"Capo Harmonics" is maybe not the most imaginative name, but it was the best I could come up with. I have no idea if this particular technique has a specific name. To start out with, you’ve all tried and heard the Vai/Satriani licks, where you just make a drill on the neck and run your right hand finger lightly back and forth along the string to trigger the harmonics in rapid succession, creating a flurry of seamless harmonics. Very cool, very 80’s guitar hero!
Next is a variation of this that forces you to take into consideration all the placement and divisions of the harmonics. In these examples, the letters underneath the TAB-line is the correct pitch of the harmonic. However, the software can only note the actual sheet music as being the same as the fretted note (as you see). The first example shows you a legato pattern similar to the one I used in my last tutorial “TapOut”. The technique then involves finding a nodal point that produces a harmonic for all notes in the lick. In this case, I’ve chosen the 12th fret. Then I just lightly hold my finger at the 12th fret throughout the lick. When I then hammer-on to the C, it will produce a G (the 1/3 division of the C-string). When I hammer-on to the D, it will produce a D (the ¼ division of the D-string). And when I pull-off to the open G-string it will of course produce a G (the ½ division of the G-string).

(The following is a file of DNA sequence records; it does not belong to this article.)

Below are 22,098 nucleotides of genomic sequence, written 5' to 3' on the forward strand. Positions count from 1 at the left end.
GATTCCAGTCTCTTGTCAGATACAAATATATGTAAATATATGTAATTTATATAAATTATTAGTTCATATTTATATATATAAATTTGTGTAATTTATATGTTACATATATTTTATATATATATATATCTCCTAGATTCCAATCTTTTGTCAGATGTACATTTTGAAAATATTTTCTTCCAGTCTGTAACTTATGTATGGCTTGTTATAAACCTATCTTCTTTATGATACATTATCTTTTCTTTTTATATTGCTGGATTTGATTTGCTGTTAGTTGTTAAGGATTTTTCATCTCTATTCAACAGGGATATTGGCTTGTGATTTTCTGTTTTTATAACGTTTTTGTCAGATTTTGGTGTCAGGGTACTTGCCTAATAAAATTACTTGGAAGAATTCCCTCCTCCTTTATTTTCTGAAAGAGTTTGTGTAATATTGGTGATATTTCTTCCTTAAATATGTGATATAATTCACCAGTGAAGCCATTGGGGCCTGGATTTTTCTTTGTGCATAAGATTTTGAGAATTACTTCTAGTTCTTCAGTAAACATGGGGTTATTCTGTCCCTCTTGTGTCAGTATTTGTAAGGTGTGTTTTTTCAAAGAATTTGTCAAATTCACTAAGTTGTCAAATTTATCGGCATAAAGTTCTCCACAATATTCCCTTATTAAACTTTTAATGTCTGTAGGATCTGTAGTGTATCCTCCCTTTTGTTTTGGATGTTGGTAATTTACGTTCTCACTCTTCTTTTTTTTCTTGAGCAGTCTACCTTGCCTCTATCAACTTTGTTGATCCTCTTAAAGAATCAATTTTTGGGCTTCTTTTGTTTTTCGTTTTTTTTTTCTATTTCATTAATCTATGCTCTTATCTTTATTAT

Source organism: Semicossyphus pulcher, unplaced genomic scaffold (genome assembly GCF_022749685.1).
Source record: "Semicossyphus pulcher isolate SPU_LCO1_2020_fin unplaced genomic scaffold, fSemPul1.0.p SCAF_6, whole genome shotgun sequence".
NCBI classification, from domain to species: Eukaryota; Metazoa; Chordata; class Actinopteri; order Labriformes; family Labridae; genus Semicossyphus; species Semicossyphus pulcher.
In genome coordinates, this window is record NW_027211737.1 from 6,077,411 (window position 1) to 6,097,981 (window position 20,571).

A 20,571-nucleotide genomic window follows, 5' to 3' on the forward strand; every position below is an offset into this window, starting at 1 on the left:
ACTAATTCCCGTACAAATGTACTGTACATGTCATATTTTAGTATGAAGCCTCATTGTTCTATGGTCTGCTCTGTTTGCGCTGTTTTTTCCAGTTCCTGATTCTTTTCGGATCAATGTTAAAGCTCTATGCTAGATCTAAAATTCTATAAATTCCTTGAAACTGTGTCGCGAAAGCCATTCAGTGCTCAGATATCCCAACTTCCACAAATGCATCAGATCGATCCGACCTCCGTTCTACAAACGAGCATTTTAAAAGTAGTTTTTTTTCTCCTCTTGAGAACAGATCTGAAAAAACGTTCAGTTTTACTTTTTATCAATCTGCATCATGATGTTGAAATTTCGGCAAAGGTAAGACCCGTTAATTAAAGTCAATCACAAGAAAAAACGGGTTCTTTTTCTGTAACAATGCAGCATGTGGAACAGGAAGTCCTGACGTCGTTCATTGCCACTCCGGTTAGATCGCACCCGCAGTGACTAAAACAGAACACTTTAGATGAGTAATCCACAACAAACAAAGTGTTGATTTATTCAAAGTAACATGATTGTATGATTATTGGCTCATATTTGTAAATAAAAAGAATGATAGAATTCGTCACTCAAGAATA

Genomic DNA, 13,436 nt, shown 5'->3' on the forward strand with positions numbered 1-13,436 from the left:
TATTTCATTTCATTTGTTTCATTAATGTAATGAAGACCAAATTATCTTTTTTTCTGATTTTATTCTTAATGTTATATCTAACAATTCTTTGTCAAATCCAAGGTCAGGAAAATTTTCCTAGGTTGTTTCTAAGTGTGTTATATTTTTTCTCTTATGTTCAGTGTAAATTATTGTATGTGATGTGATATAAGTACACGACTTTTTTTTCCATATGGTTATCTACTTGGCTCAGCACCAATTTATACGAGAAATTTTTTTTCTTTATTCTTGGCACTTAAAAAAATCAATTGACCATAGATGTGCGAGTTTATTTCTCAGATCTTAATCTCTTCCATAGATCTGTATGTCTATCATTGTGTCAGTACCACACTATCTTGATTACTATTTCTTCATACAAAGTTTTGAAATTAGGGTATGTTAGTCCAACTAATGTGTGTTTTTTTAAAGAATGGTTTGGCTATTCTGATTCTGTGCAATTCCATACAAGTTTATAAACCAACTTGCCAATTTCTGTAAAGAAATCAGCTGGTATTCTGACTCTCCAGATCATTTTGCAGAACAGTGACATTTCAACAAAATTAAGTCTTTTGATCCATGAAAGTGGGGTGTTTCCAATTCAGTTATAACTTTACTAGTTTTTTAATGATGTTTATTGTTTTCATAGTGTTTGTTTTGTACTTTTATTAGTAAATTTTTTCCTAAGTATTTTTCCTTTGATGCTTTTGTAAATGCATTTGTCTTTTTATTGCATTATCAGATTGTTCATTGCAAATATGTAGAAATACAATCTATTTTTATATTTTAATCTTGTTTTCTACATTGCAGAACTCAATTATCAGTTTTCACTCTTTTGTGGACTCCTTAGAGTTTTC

Also, make sure the notes produced fit the key you’re playing in. Try tuning a string up or down to access notes not available with the standard tuning of the guitar.
Then, I move on to doing a simple 2 string pattern from the C Ionian scale. You have to be able to play this legato lick up to speed without using any pick, just hammering-on from nowhere, since your right hand will be busy holding a finger over the 12th fret at both the A and D-string. You can of course look for other nodal points that will produce harmonics for all notes chosen. I chose the 12th since that will be familiar ground for you (for now). It is up to you to boldly go where no guitarist has gone before (and also to live long and prosper I might add!).
So, finally we are at the end of this long tutorial! I hope you picked up some helpful tools and insights to further your use of harmonics. See you in my next tutorial!